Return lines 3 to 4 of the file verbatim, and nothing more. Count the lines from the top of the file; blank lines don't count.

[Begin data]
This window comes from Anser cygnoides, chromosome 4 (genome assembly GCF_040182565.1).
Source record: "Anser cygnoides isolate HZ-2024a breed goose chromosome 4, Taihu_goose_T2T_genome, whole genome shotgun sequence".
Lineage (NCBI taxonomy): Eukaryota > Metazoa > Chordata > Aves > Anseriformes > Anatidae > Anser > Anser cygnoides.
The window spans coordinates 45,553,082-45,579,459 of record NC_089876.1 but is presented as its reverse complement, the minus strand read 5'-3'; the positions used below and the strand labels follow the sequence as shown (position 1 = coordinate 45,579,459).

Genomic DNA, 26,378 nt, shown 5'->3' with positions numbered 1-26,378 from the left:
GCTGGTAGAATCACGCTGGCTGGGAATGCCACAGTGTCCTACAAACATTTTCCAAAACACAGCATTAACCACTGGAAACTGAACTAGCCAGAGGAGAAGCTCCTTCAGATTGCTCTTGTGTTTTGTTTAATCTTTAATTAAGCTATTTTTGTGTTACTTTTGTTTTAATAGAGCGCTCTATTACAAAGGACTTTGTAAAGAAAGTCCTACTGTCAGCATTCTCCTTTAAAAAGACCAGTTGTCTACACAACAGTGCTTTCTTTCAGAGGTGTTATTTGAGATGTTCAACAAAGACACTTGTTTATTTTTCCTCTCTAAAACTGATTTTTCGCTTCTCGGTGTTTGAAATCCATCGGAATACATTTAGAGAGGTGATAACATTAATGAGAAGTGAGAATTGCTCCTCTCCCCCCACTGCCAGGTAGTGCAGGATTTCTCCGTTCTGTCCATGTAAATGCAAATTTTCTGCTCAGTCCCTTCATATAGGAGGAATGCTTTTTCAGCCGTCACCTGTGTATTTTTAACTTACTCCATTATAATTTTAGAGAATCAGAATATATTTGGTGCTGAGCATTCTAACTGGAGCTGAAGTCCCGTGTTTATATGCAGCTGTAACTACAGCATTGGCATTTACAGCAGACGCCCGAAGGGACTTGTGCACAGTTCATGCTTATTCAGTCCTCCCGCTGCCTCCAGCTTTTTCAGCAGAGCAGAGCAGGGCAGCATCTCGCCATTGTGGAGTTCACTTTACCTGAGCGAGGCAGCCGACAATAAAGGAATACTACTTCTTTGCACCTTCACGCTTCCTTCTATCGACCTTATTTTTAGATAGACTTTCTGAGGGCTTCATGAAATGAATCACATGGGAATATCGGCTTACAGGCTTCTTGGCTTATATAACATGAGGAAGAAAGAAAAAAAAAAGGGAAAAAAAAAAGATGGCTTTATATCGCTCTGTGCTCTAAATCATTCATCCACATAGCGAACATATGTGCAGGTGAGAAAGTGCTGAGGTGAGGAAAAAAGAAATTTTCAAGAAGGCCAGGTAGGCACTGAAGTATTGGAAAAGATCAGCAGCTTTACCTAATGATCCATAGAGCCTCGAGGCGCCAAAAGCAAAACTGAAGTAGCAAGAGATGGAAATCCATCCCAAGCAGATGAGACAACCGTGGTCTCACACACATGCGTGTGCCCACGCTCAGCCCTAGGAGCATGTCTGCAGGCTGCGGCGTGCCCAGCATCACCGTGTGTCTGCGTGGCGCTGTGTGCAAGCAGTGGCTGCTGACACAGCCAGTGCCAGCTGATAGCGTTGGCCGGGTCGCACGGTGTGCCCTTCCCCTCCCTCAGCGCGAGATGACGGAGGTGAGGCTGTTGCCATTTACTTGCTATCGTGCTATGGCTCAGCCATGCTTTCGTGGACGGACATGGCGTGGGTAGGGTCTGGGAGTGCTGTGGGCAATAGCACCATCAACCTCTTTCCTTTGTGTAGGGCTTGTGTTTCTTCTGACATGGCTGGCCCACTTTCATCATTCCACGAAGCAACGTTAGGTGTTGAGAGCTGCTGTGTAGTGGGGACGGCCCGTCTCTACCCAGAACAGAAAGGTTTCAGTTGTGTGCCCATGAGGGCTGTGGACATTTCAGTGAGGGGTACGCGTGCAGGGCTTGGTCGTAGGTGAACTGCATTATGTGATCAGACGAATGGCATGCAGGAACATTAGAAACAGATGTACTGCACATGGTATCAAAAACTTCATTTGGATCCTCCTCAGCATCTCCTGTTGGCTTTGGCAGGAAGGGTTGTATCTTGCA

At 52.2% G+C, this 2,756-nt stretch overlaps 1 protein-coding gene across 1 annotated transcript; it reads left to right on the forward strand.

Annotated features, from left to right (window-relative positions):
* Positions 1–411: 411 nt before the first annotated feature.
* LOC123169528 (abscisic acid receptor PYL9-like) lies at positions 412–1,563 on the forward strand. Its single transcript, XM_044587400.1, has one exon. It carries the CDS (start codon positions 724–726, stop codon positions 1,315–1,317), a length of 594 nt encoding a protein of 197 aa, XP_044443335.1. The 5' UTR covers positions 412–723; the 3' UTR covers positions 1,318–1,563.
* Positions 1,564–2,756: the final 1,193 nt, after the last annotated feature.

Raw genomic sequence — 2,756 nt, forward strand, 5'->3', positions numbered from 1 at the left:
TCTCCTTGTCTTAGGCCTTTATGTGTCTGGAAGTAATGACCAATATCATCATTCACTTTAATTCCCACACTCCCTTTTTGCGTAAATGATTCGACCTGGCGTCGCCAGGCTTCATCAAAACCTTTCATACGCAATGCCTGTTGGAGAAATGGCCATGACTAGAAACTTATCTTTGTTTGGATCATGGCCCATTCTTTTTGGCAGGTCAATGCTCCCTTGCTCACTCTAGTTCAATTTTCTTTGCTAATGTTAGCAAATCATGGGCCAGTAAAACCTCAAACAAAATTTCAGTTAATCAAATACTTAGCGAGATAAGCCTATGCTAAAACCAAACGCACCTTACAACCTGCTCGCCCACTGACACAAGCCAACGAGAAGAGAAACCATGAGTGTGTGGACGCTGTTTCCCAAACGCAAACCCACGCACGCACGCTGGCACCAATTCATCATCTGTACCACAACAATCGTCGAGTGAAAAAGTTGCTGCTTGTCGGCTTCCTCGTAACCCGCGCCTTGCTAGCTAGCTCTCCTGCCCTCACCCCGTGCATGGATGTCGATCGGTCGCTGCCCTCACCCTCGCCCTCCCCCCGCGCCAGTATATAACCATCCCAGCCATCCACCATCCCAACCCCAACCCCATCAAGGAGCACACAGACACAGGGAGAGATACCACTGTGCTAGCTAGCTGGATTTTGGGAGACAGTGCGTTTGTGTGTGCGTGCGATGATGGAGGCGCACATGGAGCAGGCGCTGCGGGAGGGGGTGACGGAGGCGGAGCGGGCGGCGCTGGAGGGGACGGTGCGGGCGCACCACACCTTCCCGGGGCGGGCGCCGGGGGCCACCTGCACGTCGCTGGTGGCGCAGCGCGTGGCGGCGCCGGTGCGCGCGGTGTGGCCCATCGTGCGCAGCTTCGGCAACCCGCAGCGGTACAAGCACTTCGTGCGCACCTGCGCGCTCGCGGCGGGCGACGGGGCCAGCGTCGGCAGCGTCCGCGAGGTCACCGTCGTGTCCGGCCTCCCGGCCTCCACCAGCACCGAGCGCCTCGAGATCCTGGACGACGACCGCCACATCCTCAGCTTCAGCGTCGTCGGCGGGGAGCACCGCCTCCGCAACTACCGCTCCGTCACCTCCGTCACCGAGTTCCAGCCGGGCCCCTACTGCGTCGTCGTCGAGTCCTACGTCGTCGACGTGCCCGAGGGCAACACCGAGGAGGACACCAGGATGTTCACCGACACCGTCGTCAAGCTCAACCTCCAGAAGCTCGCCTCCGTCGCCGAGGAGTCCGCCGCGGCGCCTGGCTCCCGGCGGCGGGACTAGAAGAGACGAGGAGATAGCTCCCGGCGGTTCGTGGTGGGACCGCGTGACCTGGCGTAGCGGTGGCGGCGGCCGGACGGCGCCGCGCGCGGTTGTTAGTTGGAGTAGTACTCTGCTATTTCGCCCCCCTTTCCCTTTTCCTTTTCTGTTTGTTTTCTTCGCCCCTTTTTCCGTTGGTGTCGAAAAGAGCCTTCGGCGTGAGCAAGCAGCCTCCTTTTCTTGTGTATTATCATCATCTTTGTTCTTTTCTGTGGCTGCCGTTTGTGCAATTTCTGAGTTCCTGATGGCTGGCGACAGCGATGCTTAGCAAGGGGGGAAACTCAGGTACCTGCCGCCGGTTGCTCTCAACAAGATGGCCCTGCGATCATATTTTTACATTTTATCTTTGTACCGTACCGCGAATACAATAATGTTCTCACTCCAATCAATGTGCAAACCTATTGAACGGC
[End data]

Lineage (NCBI taxonomy): Eukaryota > Metazoa > Chordata > Aves > Anseriformes > Anatidae > Anser > Anser cygnoides.
The window spans coordinates 45,553,082-45,579,459 of record NC_089876.1 but is presented as its reverse complement, the minus strand read 5'-3'; the positions used below and the strand labels follow the sequence as shown (position 1 = coordinate 45,579,459).